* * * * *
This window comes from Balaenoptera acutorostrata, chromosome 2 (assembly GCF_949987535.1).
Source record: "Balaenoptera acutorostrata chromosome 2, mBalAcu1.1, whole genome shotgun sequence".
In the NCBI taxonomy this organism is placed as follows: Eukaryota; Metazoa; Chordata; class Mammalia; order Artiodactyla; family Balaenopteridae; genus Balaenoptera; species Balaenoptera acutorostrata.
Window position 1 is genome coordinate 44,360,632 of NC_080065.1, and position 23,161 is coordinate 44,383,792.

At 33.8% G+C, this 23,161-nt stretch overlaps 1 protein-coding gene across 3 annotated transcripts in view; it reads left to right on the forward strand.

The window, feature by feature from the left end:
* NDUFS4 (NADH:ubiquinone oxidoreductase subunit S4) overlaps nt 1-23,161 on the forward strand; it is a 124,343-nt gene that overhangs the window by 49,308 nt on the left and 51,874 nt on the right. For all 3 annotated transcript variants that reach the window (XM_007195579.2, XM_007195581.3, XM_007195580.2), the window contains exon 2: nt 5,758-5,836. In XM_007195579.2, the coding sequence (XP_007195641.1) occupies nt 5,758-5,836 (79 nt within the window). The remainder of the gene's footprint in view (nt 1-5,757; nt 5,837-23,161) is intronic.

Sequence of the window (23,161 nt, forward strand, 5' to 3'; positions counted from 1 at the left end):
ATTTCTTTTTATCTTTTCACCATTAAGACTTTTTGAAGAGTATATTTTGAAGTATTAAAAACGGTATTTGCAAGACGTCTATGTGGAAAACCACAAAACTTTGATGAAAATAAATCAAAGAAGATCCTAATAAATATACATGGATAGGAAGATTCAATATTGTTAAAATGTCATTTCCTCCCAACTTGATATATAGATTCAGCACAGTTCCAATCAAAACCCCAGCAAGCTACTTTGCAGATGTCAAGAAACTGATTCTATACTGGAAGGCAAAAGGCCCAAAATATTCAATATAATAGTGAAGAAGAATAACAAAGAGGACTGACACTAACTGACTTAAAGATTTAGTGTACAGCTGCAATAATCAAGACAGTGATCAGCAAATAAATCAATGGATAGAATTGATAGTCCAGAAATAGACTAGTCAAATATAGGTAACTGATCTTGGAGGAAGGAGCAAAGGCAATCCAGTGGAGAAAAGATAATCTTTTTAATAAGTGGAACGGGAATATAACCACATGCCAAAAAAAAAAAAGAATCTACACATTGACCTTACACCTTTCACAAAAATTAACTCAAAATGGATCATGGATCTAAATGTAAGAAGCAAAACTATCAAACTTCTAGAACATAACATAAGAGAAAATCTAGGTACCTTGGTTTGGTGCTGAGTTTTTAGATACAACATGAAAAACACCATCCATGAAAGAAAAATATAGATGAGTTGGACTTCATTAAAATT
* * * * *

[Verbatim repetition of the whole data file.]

This window comes from Balaenoptera acutorostrata, chromosome 2 (assembly GCF_949987535.1).
Source record: "Balaenoptera acutorostrata chromosome 2, mBalAcu1.1, whole genome shotgun sequence".
In the NCBI taxonomy this organism is placed as follows: Eukaryota; Metazoa; Chordata; class Mammalia; order Artiodactyla; family Balaenopteridae; genus Balaenoptera; species Balaenoptera acutorostrata.
Window position 1 is genome coordinate 44,360,632 of NC_080065.1, and position 23,161 is coordinate 44,383,792.

At 33.8% G+C, this 23,161-nt stretch overlaps 1 protein-coding gene across 3 annotated transcripts in view; it reads left to right on the forward strand.

The window, feature by feature from the left end:
* NDUFS4 (NADH:ubiquinone oxidoreductase subunit S4) overlaps nt 1-23,161 on the forward strand; it is a 124,343-nt gene that overhangs the window by 49,308 nt on the left and 51,874 nt on the right. For all 3 annotated transcript variants that reach the window (XM_007195579.2, XM_007195581.3, XM_007195580.2), the window contains exon 2: nt 5,758-5,836. In XM_007195579.2, the coding sequence (XP_007195641.1) occupies nt 5,758-5,836 (79 nt within the window). The remainder of the gene's footprint in view (nt 1-5,757; nt 5,837-23,161) is intronic.

Sequence of the window (23,161 nt, forward strand, 5' to 3'; positions counted from 1 at the left end):
ATTTCTTTTTATCTTTTCACCATTAAGACTTTTTGAAGAGTATATTTTGAAGTATTAAAAACGGTATTTGCAAGACGTCTATGTGGAAAACCACAAAACTTTGATGAAAATAAATCAAAGAAGATCCTAATAAATATACATGGATAGGAAGATTCAATATTGTTAAAATGTCATTTCCTCCCAACTTGATATATAGATTCAGCACAGTTCCAATCAAAACCCCAGCAAGCTACTTTGCAGATGTCAAGAAACTGATTCTATACTGGAAGGCAAAAGGCCCAAAATATTCAATATAATAGTGAAGAAGAATAACAAAGAGGACTGACACTAACTGACTTAAAGATTTAGTGTACAGCTGCAATAATCAAGACAGTGATCAGCAAATAAATCAATGGATAGAATTGATAGTCCAGAAATAGACTAGTCAAATATAGGTAACTGATCTTGGAGGAAGGAGCAAAGGCAATCCAGTGGAGAAAAGATAATCTTTTTAATAAGTGGAACGGGAATATAACCACATGCCAAAAAAAAAAAAGAATCTACACATTGACCTTACACCTTTCACAAAAATTAACTCAAAATGGATCATGGATCTAAATGTAAGAAGCAAAACTATCAAACTTCTAGAACATAACATAAGAGAAAATCTAGGTACCTTGGTTTGGTGCTGAGTTTTTAGATACAACATGAAAAACACCATCCATGAAAGAAAAATATAGATGAGTTGGACTTCATTAAAATT